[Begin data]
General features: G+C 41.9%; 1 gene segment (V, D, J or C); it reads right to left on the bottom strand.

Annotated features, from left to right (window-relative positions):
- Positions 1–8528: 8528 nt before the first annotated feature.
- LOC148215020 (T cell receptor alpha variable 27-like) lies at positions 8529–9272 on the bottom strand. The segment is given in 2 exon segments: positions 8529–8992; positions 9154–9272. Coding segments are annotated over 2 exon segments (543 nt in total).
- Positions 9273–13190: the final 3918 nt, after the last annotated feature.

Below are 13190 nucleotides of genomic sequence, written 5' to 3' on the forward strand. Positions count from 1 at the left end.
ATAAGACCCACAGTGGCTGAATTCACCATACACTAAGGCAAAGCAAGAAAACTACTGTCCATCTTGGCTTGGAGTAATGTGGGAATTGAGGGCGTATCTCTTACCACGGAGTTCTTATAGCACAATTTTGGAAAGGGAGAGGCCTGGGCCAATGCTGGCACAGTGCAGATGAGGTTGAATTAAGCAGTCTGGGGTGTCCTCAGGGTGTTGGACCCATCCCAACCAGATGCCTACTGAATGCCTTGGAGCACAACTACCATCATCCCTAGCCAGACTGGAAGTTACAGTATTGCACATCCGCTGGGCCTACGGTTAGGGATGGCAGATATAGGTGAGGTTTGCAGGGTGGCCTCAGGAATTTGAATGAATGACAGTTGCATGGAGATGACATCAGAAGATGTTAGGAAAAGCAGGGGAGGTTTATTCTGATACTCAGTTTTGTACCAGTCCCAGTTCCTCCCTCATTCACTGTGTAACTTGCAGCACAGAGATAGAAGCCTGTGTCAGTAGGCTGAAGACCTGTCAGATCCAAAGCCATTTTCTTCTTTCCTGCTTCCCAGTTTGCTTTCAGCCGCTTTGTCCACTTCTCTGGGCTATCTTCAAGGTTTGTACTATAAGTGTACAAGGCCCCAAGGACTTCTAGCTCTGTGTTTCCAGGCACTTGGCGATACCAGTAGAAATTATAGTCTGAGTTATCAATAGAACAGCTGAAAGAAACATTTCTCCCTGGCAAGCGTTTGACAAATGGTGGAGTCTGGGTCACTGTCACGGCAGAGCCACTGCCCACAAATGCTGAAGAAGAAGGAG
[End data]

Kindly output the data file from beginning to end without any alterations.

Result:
General features: G+C 41.9%; 1 gene segment (V, D, J or C); it reads right to left on the bottom strand.

Annotated features, from left to right (window-relative positions):
- Positions 1–8528: 8528 nt before the first annotated feature.
- LOC148215020 (T cell receptor alpha variable 27-like) lies at positions 8529–9272 on the bottom strand. The segment is given in 2 exon segments: positions 8529–8992; positions 9154–9272. Coding segments are annotated over 2 exon segments (543 nt in total).
- Positions 9273–13190: the final 3918 nt, after the last annotated feature.

Below are 13190 nucleotides of genomic sequence, written 5' to 3' on the forward strand. Positions count from 1 at the left end.
ATAAGACCCACAGTGGCTGAATTCACCATACACTAAGGCAAAGCAAGAAAACTACTGTCCATCTTGGCTTGGAGTAATGTGGGAATTGAGGGCGTATCTCTTACCACGGAGTTCTTATAGCACAATTTTGGAAAGGGAGAGGCCTGGGCCAATGCTGGCACAGTGCAGATGAGGTTGAATTAAGCAGTCTGGGGTGTCCTCAGGGTGTTGGACCCATCCCAACCAGATGCCTACTGAATGCCTTGGAGCACAACTACCATCATCCCTAGCCAGACTGGAAGTTACAGTATTGCACATCCGCTGGGCCTACGGTTAGGGATGGCAGATATAGGTGAGGTTTGCAGGGTGGCCTCAGGAATTTGAATGAATGACAGTTGCATGGAGATGACATCAGAAGATGTTAGGAAAAGCAGGGGAGGTTTATTCTGATACTCAGTTTTGTACCAGTCCCAGTTCCTCCCTCATTCACTGTGTAACTTGCAGCACAGAGATAGAAGCCTGTGTCAGTAGGCTGAAGACCTGTCAGATCCAAAGCCATTTTCTTCTTTCCTGCTTCCCAGTTTGCTTTCAGCCGCTTTGTCCACTTCTCTGGGCTATCTTCAAGGTTTGTACTATAAGTGTACAAGGCCCCAAGGACTTCTAGCTCTGTGTTTCCAGGCACTTGGCGATACCAGTAGAAATTATAGTCTGAGTTATCAATAGAACAGCTGAAAGAAACATTTCTCCCTGGCAAGCGTTTGACAAATGGTGGAGTCTGGGTCACTGTCACGGCAGAGCCACTGCCCACAAATGCTGAAGAAGAAGGAG